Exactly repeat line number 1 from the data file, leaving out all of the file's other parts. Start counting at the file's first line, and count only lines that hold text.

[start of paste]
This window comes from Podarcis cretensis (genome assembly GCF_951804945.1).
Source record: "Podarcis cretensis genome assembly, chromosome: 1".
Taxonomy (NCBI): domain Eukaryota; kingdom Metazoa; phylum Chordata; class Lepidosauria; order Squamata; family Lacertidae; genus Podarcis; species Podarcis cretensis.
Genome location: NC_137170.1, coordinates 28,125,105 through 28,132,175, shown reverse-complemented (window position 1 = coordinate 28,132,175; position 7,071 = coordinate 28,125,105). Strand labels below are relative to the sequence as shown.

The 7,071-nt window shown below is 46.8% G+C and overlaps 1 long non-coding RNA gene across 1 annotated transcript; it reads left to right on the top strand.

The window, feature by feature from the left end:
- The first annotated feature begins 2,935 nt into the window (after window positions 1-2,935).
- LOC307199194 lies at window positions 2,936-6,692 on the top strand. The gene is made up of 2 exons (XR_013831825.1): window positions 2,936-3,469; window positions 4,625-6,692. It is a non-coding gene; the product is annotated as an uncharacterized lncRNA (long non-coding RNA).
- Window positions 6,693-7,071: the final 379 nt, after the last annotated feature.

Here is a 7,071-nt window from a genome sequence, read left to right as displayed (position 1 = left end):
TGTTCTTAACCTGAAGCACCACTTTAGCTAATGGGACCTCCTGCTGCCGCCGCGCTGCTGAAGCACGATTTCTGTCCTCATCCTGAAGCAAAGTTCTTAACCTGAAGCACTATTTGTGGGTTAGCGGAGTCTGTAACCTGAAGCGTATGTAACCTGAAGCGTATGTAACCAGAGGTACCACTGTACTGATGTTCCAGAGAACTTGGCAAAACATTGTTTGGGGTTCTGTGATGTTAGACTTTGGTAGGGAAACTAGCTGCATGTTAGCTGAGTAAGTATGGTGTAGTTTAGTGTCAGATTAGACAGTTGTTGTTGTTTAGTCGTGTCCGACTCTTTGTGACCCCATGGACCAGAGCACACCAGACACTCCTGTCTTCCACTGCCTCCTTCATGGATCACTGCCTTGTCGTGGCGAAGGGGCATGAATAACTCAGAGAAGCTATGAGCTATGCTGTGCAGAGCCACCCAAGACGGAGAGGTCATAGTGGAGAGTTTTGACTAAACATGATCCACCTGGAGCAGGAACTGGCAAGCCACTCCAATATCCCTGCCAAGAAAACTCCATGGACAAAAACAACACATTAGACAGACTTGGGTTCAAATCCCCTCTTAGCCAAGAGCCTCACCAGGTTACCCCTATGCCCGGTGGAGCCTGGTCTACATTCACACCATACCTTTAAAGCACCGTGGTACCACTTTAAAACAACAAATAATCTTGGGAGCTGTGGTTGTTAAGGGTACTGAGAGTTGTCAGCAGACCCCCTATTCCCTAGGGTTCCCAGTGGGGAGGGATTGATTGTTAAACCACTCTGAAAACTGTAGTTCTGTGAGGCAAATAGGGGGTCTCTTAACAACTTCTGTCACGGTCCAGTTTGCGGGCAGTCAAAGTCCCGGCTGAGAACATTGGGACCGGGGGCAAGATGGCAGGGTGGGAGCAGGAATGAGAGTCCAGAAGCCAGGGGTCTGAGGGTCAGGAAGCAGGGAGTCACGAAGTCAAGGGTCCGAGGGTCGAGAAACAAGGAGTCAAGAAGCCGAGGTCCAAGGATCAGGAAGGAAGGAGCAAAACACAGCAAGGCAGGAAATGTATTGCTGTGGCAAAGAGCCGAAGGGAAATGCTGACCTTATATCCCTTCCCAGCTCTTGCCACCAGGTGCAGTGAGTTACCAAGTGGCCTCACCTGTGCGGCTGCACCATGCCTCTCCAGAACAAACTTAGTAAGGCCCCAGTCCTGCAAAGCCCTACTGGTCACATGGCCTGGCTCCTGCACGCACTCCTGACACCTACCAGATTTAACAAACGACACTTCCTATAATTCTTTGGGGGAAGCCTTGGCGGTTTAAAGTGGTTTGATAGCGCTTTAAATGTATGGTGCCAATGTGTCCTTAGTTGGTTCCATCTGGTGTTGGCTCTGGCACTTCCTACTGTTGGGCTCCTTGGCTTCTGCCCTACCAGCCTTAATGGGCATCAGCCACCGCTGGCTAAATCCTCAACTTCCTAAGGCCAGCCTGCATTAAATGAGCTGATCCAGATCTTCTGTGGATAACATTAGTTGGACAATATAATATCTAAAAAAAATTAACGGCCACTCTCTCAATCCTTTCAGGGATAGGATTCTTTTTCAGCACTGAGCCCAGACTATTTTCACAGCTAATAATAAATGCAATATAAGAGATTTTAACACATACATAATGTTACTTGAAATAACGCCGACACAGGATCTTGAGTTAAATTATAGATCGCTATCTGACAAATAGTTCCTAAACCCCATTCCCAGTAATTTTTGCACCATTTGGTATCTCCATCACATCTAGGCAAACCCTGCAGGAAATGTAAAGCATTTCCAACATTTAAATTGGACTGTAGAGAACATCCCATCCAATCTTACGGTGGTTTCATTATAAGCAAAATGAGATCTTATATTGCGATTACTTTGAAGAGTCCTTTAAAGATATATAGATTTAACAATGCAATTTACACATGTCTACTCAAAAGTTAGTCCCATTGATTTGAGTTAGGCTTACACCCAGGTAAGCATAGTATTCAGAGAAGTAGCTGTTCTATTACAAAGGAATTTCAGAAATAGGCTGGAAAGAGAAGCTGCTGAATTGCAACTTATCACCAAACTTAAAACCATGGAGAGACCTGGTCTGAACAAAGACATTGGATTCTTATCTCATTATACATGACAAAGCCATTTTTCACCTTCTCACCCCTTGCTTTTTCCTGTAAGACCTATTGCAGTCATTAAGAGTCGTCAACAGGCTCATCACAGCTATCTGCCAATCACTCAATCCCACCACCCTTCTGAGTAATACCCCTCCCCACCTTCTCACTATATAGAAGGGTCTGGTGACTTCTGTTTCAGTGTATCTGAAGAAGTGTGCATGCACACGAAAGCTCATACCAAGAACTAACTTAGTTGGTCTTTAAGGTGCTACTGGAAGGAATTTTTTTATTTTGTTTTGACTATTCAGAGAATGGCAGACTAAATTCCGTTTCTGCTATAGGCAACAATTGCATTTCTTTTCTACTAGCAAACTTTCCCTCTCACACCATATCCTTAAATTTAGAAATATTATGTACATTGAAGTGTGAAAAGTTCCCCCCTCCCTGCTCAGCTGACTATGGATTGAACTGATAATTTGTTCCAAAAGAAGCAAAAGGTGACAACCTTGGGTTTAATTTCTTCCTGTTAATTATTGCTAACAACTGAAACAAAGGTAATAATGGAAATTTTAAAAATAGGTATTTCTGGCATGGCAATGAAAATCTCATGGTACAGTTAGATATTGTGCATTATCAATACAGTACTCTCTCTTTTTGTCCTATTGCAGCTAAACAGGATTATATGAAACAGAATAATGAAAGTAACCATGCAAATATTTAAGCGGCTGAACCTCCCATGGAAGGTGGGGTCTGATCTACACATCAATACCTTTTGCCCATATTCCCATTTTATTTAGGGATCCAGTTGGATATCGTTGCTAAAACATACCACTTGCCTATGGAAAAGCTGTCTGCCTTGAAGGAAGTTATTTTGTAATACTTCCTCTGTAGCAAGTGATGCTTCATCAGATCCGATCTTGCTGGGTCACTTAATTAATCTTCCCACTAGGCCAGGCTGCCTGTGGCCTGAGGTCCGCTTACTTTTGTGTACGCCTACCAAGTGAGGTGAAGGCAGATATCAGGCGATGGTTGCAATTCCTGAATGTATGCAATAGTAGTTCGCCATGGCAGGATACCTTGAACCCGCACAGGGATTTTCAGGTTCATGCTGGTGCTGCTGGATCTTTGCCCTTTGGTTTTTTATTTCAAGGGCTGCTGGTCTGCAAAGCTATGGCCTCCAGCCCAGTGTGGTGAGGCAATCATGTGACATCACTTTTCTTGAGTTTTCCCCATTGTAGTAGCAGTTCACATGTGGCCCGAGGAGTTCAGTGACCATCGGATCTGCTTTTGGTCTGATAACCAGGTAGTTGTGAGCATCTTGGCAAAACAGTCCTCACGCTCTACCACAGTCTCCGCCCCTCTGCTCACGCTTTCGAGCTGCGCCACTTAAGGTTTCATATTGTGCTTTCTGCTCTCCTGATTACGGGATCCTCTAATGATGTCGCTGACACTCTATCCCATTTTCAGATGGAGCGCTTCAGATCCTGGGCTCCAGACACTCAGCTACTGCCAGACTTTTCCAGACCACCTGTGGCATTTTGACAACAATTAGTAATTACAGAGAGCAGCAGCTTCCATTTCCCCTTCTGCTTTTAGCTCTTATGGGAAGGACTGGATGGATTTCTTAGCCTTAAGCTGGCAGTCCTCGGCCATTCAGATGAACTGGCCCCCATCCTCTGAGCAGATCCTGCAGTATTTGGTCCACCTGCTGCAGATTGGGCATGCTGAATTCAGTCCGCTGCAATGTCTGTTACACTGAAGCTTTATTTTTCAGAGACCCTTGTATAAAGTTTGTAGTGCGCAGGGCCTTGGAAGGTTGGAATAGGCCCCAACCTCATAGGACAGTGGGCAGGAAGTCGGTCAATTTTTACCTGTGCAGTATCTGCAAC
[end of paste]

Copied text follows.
This window comes from Podarcis cretensis (genome assembly GCF_951804945.1).